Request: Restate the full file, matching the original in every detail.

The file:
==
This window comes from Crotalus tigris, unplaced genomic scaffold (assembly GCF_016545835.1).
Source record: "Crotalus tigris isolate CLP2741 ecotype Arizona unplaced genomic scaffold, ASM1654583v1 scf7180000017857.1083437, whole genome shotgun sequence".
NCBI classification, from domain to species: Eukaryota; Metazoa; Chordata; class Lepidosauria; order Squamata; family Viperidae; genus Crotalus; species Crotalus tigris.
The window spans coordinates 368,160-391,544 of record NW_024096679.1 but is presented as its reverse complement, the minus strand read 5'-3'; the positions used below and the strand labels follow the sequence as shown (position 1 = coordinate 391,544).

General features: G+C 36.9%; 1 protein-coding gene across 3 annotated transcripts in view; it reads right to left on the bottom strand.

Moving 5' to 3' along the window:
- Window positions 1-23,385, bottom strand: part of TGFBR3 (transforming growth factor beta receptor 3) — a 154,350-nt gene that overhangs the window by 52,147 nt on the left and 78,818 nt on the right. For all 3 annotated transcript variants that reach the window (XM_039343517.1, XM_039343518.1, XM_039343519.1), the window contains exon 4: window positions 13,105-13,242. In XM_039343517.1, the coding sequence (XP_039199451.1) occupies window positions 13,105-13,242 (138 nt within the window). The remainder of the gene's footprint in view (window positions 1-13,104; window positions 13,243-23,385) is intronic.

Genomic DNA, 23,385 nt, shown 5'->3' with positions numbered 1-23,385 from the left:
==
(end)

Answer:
This window comes from Crotalus tigris, unplaced genomic scaffold (assembly GCF_016545835.1).
Source record: "Crotalus tigris isolate CLP2741 ecotype Arizona unplaced genomic scaffold, ASM1654583v1 scf7180000017857.1083437, whole genome shotgun sequence".
NCBI classification, from domain to species: Eukaryota; Metazoa; Chordata; class Lepidosauria; order Squamata; family Viperidae; genus Crotalus; species Crotalus tigris.
The window spans coordinates 368,160-391,544 of record NW_024096679.1 but is presented as its reverse complement, the minus strand read 5'-3'; the positions used below and the strand labels follow the sequence as shown (position 1 = coordinate 391,544).

General features: G+C 36.9%; 1 protein-coding gene across 3 annotated transcripts in view; it reads right to left on the bottom strand.

Moving 5' to 3' along the window:
- Window positions 1-23,385, bottom strand: part of TGFBR3 (transforming growth factor beta receptor 3) — a 154,350-nt gene that overhangs the window by 52,147 nt on the left and 78,818 nt on the right. For all 3 annotated transcript variants that reach the window (XM_039343517.1, XM_039343518.1, XM_039343519.1), the window contains exon 4: window positions 13,105-13,242. In XM_039343517.1, the coding sequence (XP_039199451.1) occupies window positions 13,105-13,242 (138 nt within the window). The remainder of the gene's footprint in view (window positions 1-13,104; window positions 13,243-23,385) is intronic.

Genomic DNA, 23,385 nt, shown 5'->3' with positions numbered 1-23,385 from the left: